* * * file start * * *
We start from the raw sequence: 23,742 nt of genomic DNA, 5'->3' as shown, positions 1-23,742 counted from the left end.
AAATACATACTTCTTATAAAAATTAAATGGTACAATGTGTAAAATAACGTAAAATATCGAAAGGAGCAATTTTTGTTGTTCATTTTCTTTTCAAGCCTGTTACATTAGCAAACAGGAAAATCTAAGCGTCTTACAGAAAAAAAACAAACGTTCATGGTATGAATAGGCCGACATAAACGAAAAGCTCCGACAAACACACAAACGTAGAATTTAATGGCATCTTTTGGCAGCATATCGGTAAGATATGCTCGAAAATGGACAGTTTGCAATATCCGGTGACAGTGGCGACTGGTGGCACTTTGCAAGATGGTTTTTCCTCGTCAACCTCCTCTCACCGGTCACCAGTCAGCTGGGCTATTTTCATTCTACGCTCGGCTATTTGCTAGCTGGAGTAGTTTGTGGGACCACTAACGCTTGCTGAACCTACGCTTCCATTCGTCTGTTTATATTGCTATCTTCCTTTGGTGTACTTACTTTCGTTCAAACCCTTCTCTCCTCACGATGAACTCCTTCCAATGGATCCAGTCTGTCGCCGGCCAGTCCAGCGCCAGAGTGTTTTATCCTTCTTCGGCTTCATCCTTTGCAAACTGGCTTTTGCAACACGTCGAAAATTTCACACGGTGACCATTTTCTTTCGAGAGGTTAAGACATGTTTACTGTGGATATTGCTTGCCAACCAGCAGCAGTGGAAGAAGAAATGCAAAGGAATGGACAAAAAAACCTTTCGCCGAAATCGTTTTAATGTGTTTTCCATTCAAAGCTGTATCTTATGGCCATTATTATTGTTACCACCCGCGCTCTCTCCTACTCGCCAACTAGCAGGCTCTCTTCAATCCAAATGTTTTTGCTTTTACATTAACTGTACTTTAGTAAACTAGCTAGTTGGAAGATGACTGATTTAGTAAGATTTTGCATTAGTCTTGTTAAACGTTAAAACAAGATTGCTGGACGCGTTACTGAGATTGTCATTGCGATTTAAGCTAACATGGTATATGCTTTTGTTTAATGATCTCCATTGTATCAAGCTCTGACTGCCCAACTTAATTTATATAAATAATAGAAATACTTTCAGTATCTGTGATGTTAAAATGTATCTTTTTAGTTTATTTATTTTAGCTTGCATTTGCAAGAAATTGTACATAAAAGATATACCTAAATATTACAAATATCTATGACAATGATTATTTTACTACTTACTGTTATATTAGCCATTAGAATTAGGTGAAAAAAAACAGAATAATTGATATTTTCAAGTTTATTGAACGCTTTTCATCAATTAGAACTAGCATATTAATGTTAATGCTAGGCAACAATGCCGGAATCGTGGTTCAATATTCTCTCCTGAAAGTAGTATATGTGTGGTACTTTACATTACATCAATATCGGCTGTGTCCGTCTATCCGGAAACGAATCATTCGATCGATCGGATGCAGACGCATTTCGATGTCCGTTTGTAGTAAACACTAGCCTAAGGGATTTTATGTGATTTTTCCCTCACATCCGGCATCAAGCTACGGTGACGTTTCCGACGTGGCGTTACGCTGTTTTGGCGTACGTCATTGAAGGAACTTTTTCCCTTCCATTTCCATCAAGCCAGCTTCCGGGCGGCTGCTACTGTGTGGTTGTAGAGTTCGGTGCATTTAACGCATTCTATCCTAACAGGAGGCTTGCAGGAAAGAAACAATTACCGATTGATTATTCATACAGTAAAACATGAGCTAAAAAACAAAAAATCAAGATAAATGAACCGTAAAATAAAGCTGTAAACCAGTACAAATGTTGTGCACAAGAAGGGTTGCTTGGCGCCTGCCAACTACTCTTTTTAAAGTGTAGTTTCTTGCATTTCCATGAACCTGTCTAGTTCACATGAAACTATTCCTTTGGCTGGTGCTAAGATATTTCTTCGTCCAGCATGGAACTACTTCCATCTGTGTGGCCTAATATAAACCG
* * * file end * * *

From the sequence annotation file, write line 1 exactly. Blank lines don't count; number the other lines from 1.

We start from the raw sequence: 23,742 nt of genomic DNA, 5'->3' as shown, positions 1-23,742 counted from the left end.